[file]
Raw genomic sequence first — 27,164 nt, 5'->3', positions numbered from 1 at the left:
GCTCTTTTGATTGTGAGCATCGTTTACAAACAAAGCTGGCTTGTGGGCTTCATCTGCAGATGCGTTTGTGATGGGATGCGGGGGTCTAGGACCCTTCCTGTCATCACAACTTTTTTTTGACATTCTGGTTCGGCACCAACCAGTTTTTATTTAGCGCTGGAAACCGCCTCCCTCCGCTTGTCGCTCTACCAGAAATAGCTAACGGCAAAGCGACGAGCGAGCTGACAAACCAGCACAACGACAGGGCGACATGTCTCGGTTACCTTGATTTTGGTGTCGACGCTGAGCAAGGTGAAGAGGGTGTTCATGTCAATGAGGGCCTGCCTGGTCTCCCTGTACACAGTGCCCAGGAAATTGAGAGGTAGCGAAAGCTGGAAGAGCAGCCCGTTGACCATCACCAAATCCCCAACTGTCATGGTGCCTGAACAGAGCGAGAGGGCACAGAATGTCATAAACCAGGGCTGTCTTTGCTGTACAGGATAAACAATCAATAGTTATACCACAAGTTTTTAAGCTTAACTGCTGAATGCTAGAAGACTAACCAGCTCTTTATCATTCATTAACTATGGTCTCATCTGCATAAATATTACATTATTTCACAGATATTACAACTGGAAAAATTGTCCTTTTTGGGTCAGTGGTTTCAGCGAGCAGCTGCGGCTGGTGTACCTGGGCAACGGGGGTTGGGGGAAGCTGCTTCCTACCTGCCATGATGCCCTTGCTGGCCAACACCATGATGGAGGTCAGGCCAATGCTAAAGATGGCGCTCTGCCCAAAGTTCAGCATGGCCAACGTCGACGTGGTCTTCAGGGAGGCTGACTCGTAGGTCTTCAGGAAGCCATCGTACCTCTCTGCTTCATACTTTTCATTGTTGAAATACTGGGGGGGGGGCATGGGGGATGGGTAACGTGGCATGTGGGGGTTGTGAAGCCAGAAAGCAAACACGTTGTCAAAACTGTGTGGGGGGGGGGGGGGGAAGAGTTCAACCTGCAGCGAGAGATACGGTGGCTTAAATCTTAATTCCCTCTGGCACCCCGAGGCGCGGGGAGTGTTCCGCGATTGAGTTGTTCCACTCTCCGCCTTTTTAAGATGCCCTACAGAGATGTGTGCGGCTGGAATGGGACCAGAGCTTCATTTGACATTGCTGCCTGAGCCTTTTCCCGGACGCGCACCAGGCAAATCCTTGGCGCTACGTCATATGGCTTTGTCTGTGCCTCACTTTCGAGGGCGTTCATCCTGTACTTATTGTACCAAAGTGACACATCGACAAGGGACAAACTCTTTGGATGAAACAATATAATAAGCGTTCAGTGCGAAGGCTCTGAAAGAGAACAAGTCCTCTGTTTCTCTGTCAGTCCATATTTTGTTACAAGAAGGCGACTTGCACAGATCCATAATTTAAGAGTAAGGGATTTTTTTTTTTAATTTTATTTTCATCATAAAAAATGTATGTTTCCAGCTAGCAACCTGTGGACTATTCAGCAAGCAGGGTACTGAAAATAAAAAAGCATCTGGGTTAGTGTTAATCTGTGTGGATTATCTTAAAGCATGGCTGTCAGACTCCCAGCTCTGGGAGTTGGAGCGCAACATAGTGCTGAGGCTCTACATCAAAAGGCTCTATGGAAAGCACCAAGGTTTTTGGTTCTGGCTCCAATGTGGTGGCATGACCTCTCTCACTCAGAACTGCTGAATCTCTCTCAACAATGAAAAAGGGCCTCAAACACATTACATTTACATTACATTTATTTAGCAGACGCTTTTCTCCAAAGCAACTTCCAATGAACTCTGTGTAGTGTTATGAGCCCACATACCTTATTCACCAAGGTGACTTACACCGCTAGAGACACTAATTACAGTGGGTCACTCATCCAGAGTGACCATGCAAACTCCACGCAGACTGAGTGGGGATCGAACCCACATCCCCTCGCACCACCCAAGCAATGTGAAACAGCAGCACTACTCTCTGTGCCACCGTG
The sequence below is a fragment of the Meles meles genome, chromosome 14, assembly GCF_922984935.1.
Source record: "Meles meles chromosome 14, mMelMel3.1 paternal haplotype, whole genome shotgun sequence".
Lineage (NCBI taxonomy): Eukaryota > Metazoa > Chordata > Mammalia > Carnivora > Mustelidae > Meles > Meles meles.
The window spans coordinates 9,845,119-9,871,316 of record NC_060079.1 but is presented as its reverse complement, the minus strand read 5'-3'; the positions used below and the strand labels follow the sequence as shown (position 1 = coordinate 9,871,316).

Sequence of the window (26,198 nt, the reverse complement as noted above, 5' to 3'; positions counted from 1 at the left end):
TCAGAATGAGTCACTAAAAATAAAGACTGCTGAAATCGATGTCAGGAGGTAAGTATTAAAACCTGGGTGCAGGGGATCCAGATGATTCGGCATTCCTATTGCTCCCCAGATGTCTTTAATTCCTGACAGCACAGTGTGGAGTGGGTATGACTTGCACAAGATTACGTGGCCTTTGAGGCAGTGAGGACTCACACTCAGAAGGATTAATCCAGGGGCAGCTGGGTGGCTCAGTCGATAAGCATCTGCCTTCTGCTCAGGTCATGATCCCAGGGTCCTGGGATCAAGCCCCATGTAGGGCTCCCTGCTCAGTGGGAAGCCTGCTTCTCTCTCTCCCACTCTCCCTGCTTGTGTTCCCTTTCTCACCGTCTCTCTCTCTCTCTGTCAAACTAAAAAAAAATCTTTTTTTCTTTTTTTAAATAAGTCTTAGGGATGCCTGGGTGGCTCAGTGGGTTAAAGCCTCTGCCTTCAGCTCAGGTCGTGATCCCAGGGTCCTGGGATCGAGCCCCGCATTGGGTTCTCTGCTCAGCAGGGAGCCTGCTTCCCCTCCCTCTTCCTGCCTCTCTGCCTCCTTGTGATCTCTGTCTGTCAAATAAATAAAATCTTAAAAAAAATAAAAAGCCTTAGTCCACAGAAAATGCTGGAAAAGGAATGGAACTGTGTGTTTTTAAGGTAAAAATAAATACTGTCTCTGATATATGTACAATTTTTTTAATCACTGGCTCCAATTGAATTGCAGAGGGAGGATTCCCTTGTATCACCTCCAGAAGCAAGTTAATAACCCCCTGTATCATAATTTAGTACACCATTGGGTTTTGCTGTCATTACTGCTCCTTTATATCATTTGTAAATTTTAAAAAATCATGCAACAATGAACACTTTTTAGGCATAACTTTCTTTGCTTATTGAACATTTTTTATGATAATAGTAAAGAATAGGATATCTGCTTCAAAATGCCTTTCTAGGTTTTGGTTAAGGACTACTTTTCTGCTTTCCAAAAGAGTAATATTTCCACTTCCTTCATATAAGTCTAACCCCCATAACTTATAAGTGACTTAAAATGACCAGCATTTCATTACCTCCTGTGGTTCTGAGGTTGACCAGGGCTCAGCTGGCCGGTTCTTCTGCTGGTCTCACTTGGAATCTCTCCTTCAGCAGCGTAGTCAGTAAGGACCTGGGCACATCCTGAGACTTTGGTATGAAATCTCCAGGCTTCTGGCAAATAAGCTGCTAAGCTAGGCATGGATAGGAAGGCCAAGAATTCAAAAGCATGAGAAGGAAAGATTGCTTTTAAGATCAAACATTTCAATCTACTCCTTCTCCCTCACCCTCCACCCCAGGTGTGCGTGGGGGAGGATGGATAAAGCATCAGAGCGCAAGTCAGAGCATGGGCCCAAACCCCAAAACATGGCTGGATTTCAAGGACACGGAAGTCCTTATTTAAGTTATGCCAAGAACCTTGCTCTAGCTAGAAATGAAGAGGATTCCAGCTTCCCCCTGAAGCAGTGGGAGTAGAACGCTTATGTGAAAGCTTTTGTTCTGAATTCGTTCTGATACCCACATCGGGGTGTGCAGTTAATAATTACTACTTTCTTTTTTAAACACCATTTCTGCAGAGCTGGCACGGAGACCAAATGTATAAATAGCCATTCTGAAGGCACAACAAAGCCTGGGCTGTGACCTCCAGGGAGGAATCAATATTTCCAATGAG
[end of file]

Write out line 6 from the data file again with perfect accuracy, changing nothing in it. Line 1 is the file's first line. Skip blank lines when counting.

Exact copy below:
The window spans coordinates 9,845,119-9,871,316 of record NC_060079.1 but is presented as its reverse complement, the minus strand read 5'-3'; the positions used below and the strand labels follow the sequence as shown (position 1 = coordinate 9,871,316).